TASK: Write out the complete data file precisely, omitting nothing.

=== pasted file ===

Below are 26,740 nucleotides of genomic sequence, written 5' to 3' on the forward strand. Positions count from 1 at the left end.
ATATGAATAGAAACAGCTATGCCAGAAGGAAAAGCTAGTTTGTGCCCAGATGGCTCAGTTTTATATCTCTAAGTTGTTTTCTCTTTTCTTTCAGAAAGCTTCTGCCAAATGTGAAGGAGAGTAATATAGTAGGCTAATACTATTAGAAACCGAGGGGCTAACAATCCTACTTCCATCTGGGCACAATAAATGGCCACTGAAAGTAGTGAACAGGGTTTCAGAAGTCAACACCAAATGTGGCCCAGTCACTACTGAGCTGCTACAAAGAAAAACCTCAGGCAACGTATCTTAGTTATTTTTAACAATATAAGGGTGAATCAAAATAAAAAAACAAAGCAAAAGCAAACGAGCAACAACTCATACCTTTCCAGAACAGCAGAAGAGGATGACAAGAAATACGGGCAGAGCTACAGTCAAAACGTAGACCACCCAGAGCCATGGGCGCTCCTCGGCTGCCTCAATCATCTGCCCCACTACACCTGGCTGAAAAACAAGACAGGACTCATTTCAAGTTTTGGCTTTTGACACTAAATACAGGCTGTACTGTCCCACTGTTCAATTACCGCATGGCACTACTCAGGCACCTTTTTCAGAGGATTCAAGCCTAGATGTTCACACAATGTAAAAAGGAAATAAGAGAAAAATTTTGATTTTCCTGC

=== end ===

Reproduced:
Below are 26,740 nucleotides of genomic sequence, written 5' to 3' on the forward strand. Positions count from 1 at the left end.
ATATGAATAGAAACAGCTATGCCAGAAGGAAAAGCTAGTTTGTGCCCAGATGGCTCAGTTTTATATCTCTAAGTTGTTTTCTCTTTTCTTTCAGAAAGCTTCTGCCAAATGTGAAGGAGAGTAATATAGTAGGCTAATACTATTAGAAACCGAGGGGCTAACAATCCTACTTCCATCTGGGCACAATAAATGGCCACTGAAAGTAGTGAACAGGGTTTCAGAAGTCAACACCAAATGTGGCCCAGTCACTACTGAGCTGCTACAAAGAAAAACCTCAGGCAACGTATCTTAGTTATTTTTAACAATATAAGGGTGAATCAAAATAAAAAAACAAAGCAAAAGCAAACGAGCAACAACTCATACCTTTCCAGAACAGCAGAAGAGGATGACAAGAAATACGGGCAGAGCTACAGTCAAAACGTAGACCACCCAGAGCCATGGGCGCTCCTCGGCTGCCTCAATCATCTGCCCCACTACACCTGGCTGAAAAACAAGACAGGACTCATTTCAAGTTTTGGCTTTTGACACTAAATACAGGCTGTACTGTCCCACTGTTCAATTACCGCATGGCACTACTCAGGCACCTTTTTCAGAGGATTCAAGCCTAGATGTTCACACAATGTAAAAAGGAAATAAGAGAAAAATTTTGATTTTCCTGC